Whoever wins Tuesday's election will face a long list of foreign-policy challenges, ranging from Iran's nuclear weapons program to the Arab Spring. Usually lurking somewhere behind the frontrunners is North Korea and its own home-grown nuclear effort. But there are good reasons why dealing with the threat presented by Pyongyang should be near the top of the to-do list for a new president. After all, if the North follows its historical playbook, it may present him with one of his first crises abroad.
Why should a new administration view the challenge of North Korea as a priority? First, regional perceptions that the United States is not paying sufficient attention to the North Korean threat would raise doubts about the credibility and seriousness of the American "pivot" towards Asia. Second, we cannot ignore the fact that a hostile, nuclear-armed North is located next door to South Korea and Japan, two major military allies and trading partners. Both countries will question U.S. security commitments if they perceive a weakening of American resolve to reduce the North Korean threat to their security. For these reasons alone, whoever wins on Nov. 6 should pay more attention to the North Korean problem before it gets out of hand.
Even more disturbing, U.S. diplomatic passivity in the face of a growing North Korean threat feeds Pyongyang's narrative that it now has the upper hand in its relationship with the United States. North Korea believes it has emerged from a difficult three years with flying colors. Pyongyang has successfully weathered a U.S.-South Korean effort that, in the words of one former Obama administration official, was intended to "force North Korea to reassess the value of its program and therefore maximize the chance of pursuing denuclearization seriously."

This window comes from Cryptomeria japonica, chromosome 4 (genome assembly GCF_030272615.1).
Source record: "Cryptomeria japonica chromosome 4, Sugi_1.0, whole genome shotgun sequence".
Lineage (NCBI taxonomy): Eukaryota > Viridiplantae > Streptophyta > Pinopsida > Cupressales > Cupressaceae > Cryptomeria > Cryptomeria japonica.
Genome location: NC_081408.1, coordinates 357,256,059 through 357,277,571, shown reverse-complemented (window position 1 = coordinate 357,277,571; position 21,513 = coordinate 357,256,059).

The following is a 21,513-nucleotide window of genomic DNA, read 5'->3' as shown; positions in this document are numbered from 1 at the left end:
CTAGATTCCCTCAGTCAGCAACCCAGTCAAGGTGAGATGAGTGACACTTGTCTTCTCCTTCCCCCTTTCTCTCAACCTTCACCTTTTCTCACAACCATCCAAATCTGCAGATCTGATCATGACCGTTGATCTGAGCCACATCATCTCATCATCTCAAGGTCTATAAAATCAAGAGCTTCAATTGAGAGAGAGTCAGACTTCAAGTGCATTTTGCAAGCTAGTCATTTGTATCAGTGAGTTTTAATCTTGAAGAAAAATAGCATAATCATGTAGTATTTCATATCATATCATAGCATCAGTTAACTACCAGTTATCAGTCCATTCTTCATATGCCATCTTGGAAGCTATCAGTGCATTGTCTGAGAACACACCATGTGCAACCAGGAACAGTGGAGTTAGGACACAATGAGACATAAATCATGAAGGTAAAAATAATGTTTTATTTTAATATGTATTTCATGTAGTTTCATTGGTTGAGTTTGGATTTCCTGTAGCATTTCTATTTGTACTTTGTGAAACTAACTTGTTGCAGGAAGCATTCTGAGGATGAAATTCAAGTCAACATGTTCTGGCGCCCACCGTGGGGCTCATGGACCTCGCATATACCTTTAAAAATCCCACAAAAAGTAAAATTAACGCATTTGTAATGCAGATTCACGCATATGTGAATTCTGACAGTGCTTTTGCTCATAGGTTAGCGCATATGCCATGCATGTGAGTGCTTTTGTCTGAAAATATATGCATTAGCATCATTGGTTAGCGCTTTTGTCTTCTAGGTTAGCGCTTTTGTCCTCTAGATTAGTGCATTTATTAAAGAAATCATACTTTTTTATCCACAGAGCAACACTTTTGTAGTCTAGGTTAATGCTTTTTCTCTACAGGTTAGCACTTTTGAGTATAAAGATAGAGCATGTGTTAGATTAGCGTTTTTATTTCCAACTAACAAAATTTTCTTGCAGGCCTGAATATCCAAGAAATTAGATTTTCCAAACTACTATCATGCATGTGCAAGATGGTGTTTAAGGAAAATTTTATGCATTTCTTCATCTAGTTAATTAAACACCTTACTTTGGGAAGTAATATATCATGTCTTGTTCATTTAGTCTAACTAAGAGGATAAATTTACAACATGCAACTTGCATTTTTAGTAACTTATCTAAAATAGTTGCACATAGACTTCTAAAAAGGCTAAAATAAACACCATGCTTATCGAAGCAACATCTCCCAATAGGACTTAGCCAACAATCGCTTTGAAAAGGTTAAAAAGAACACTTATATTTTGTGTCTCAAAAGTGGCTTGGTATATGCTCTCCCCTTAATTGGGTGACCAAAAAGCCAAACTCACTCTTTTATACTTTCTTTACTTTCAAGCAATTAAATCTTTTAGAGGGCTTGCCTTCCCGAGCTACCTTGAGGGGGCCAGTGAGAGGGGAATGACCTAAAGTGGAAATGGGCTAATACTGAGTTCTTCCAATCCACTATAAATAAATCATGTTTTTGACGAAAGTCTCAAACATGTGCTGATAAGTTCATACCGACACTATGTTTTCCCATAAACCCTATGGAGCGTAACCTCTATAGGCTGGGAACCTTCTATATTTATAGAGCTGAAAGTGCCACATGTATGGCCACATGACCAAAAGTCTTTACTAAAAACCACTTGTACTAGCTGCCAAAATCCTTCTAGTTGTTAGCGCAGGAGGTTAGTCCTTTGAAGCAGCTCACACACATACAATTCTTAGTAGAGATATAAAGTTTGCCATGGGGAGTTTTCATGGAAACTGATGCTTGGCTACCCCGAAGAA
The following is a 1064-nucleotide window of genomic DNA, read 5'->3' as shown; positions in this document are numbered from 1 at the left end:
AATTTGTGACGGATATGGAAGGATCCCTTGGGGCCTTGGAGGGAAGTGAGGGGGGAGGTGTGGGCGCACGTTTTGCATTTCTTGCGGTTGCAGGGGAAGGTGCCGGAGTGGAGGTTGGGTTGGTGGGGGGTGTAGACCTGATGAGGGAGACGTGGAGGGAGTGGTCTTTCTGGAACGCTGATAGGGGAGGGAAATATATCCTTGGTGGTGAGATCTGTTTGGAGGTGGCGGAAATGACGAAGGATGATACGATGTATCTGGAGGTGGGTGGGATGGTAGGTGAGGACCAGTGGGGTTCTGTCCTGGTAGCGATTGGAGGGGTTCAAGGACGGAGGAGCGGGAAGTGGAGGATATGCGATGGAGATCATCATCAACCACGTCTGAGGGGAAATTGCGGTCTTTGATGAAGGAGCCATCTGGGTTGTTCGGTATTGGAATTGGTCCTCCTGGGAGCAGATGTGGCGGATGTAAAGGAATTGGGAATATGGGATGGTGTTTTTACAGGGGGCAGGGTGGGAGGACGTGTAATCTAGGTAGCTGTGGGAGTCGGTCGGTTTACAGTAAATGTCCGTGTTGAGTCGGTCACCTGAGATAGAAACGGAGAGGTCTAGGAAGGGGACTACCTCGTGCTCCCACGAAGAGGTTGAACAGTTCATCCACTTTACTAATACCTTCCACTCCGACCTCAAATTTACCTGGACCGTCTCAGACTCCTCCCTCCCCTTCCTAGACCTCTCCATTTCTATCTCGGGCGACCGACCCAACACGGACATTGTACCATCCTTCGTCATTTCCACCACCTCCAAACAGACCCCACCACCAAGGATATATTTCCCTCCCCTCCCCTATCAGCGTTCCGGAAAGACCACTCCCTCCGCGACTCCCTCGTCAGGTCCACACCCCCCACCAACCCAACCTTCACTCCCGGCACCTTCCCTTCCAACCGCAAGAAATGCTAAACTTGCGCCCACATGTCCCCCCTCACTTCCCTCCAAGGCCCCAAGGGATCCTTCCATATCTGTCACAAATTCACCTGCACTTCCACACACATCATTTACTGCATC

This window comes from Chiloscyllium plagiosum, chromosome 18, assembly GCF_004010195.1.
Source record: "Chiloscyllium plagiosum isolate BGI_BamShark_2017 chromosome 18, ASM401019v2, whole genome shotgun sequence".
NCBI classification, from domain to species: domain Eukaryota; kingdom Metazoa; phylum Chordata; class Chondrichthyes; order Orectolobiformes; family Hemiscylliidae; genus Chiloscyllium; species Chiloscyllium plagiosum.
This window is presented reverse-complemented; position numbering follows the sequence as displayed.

How did that work out?
Despite that effort, the North's leadership transition is progressing, its economic decline has halted, and its development of weapons of mass destruction is moving forward. This new reality was obvious to us during a recent meeting with North Korean officials, who felt that they were now in a strong position to deal with the United States.
The most obvious danger is North Korea's WMD program, which may grow significantly by 2016. True, the North hasn't conducted any missile or nuclear tests, failed or successful, recently. But we cannot ignore the reality that Pyongyang is steadily moving down the road to becoming a small nuclear power, perhaps in as little as four years. A recent study by a well-regarded American expert concludes that, in a worst-case scenario, the North may acquire almost 50 nuclear weapons by 2016 (it has a handful today). Moreover, despite the failure of Pyongyang's missile test last spring, the North is sinking millions of dollars into facilities designed to test new, bigger, and better ballistic missiles that presumably will be armed with nuclear weapons.
Measurements of the flame trench and distances between the four concrete footings for a gantry at a new pad under construction at the Tonghae Satellite Launching Ground (Musudan-ri) indicate a site designed for a larger rocket than the Unha. Propellant and oxidizer buildings are larger than those at the new Sohae Satellite Launching Station (Tongchang-ri).